Former Olympian skater dies in Mexico from an apparent heart attack. Olympian skater Toller Cranston won the bronze medal at the 1974 world championships in Munich and at the 1976 Innsbruck Olympics. Cranston would die on the same day that a new Canadian men’s champion is going to be crowned.
Cranston was a champion and more importantly a legend. International Skating Union vice president David Dore considered Cranston a “living legend.”
“I was shocked by [Cranston’s death] based on the fact that he was one of the few living legends in any sport. He was the perfect living legend,” said Dore. “His legacy will be that he gave the sport a stamp that exists to this day. Even though he was always going uphill, he never lost his focus. The sport won. We all won.”
“He was one of a kind,” said Brian Orser, a former Canadian and world champion, Olympic silver medallist and now in-demand coach. “Nobody will ever be like him. And such a great contribution to figure skating but me, personally, (it was) just his sense of humour and his outlook on life and (his) free spirit … (he was) somewhat of a rebel. Always spoke his mind, wasn’t always so accurate but he spoke his mind.”
In the media room we all looked at each other in shock when we first heard the news via Jeanne Beker’s Twitter account:
Devastated+completely broken-hearted: My dearest friend+mentor, the brilliant Toller Cranston, has died in his beloved San Miguel. #RIP
— Jeanne Beker (@Jeanne_Beker) January 24, 2021
His artistry was considered to be one of the driving forces behind the move from strictly stiff athleticism to more expressive men’s skating. I believe that without Toller Cranston, there would not have been the generations that followed which included Patrick Chan.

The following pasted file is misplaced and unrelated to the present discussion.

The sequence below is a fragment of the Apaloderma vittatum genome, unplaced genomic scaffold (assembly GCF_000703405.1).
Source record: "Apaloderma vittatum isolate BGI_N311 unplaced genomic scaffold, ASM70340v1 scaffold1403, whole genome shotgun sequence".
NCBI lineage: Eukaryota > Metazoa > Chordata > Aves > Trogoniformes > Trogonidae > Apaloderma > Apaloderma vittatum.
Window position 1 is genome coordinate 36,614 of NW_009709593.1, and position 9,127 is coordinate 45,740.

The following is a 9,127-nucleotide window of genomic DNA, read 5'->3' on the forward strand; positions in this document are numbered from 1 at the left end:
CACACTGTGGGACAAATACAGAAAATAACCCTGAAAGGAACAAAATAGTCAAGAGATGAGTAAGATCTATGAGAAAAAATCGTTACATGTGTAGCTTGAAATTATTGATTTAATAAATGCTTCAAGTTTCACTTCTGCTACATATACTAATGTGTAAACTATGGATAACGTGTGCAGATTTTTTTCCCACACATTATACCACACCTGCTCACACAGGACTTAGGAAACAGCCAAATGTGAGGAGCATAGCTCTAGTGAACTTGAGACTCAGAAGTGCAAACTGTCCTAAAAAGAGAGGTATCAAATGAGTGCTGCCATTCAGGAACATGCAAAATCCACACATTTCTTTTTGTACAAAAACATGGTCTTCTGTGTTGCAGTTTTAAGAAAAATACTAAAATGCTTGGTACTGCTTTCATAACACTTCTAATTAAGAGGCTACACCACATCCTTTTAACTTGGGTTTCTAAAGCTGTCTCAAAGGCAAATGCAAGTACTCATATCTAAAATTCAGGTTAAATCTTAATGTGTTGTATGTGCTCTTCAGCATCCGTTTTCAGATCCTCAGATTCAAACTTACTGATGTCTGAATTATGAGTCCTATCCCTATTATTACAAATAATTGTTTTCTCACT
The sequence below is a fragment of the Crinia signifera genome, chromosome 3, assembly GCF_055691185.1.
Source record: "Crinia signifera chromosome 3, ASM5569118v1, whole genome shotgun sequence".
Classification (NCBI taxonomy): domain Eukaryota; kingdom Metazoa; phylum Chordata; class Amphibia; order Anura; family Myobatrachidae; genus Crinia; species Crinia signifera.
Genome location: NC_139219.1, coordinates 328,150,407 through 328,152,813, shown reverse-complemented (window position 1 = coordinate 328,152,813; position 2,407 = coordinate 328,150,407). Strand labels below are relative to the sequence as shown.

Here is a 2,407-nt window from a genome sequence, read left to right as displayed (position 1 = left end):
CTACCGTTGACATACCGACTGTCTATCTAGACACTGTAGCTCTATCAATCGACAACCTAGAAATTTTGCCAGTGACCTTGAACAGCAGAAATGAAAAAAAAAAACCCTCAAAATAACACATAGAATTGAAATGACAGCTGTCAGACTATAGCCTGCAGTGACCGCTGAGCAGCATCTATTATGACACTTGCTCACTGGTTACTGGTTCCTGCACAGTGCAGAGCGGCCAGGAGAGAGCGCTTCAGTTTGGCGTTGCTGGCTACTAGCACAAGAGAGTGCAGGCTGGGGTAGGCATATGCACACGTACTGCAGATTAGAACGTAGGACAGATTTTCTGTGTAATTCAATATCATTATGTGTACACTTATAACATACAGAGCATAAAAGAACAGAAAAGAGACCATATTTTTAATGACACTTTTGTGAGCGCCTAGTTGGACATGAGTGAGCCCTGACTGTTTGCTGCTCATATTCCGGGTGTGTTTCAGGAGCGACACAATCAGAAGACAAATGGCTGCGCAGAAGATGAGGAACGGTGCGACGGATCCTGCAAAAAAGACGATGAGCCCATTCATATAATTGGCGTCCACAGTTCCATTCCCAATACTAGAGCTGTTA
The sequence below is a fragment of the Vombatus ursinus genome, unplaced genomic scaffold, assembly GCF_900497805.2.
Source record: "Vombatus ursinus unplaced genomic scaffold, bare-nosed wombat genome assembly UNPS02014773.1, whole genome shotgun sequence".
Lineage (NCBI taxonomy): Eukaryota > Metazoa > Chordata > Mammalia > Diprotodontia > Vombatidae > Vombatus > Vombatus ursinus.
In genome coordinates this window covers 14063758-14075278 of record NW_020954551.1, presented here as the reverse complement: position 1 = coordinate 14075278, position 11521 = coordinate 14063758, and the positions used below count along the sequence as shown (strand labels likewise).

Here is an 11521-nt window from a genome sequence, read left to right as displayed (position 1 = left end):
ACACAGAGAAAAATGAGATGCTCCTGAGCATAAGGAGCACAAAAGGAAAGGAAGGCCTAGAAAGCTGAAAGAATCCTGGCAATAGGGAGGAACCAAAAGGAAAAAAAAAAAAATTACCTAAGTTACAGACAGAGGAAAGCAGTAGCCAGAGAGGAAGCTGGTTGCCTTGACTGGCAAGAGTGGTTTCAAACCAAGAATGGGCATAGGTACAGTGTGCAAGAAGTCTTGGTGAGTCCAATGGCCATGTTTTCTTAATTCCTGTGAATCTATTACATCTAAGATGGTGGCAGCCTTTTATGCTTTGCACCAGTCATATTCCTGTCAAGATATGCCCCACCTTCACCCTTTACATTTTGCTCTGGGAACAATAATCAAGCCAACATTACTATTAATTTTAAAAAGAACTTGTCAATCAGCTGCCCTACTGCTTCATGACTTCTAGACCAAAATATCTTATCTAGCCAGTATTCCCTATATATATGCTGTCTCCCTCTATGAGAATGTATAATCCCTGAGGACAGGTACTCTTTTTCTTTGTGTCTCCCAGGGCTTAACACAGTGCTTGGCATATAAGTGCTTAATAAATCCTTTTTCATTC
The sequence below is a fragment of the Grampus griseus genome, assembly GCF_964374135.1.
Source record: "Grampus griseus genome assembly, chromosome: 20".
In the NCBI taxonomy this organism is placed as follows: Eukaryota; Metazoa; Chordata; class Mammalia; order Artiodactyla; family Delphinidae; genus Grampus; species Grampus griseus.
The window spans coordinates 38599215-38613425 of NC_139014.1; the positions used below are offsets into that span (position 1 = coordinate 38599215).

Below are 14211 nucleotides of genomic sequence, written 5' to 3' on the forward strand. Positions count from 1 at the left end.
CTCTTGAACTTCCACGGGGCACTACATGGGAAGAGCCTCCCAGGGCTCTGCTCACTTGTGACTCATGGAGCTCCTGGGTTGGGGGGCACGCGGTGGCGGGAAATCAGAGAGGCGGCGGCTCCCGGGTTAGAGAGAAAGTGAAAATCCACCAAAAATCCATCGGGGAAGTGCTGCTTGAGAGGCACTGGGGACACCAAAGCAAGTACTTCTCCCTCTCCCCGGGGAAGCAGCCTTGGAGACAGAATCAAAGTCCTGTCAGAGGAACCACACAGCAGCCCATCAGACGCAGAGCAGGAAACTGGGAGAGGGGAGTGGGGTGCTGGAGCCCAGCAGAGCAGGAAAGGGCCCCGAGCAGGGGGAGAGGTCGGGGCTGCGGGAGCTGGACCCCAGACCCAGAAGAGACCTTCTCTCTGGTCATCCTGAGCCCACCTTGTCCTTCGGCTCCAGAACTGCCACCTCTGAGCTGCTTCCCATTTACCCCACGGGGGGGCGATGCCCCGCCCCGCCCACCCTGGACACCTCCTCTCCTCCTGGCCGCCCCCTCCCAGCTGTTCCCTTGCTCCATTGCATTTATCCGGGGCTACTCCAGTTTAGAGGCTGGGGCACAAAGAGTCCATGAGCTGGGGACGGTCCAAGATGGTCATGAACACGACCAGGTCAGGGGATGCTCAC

Toller admired Chan’s skating and that he was glad not to have had to compete against him.
“I’m on another planet watching Patrick Chan with binoculars and applauding along with the rest of the world,” Cranston said from his Mexican hideaway in 2012.
Cranston, who was born in Hamilton and grew up in Kirkland Lake, Ont., and Montreal, never won an Olympic or world title but his dramatic showmanship had a profound impact on figure skating.
The legend won national titles from 1971 to ’76 and placed second at the 1971 North American championships in Peterborough, Ont. He won Skate Canada International events in 1973 and ’75. He finished fourth at the 1975 world championships in Colorado Springs, and was fourth again a year later in Gothenburg, Sweden.
Cranston was 26 when he reached the Olympic podium at the 1976 Winter Games. He was later inducted into the Canadian Olympic Hall of Fame, Canada’s Sports Hall of Fame, and was made an Officer of the Order of Canada in 1977.